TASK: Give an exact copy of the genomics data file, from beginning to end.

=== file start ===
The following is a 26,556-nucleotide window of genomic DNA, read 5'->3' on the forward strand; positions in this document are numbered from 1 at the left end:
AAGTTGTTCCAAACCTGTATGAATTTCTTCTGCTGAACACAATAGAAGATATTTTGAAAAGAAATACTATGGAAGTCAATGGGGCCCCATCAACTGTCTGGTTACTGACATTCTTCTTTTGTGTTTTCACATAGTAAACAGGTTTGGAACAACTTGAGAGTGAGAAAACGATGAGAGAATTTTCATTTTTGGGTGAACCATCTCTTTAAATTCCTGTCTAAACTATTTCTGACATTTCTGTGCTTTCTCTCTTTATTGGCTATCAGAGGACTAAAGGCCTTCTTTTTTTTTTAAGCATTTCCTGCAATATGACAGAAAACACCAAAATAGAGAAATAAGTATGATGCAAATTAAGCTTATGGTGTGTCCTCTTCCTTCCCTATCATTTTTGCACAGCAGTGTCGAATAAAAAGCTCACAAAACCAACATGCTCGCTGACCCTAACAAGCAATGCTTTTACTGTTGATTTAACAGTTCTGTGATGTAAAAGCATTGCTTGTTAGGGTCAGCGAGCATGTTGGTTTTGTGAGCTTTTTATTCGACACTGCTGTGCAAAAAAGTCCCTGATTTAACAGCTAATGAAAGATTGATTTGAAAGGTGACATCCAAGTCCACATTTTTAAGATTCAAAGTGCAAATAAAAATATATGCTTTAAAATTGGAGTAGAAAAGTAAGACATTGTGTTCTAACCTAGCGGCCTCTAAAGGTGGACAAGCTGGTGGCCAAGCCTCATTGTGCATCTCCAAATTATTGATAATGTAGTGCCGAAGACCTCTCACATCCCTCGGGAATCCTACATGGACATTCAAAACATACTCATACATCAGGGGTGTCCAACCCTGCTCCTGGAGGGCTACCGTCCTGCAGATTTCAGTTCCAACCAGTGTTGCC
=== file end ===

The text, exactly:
The following is a 26,556-nucleotide window of genomic DNA, read 5'->3' on the forward strand; positions in this document are numbered from 1 at the left end:
AAGTTGTTCCAAACCTGTATGAATTTCTTCTGCTGAACACAATAGAAGATATTTTGAAAAGAAATACTATGGAAGTCAATGGGGCCCCATCAACTGTCTGGTTACTGACATTCTTCTTTTGTGTTTTCACATAGTAAACAGGTTTGGAACAACTTGAGAGTGAGAAAACGATGAGAGAATTTTCATTTTTGGGTGAACCATCTCTTTAAATTCCTGTCTAAACTATTTCTGACATTTCTGTGCTTTCTCTCTTTATTGGCTATCAGAGGACTAAAGGCCTTCTTTTTTTTTTAAGCATTTCCTGCAATATGACAGAAAACACCAAAATAGAGAAATAAGTATGATGCAAATTAAGCTTATGGTGTGTCCTCTTCCTTCCCTATCATTTTTGCACAGCAGTGTCGAATAAAAAGCTCACAAAACCAACATGCTCGCTGACCCTAACAAGCAATGCTTTTACTGTTGATTTAACAGTTCTGTGATGTAAAAGCATTGCTTGTTAGGGTCAGCGAGCATGTTGGTTTTGTGAGCTTTTTATTCGACACTGCTGTGCAAAAAAGTCCCTGATTTAACAGCTAATGAAAGATTGATTTGAAAGGTGACATCCAAGTCCACATTTTTAAGATTCAAAGTGCAAATAAAAATATATGCTTTAAAATTGGAGTAGAAAAGTAAGACATTGTGTTCTAACCTAGCGGCCTCTAAAGGTGGACAAGCTGGTGGCCAAGCCTCATTGTGCATCTCCAAATTATTGATAATGTAGTGCCGAAGACCTCTCACATCCCTCGGGAATCCTACATGGACATTCAAAACATACTCATACATCAGGGGTGTCCAACCCTGCTCCTGGAGGGCTACCGTCCTGCAGATTTCAGTTCCAACCAGTGTTGCC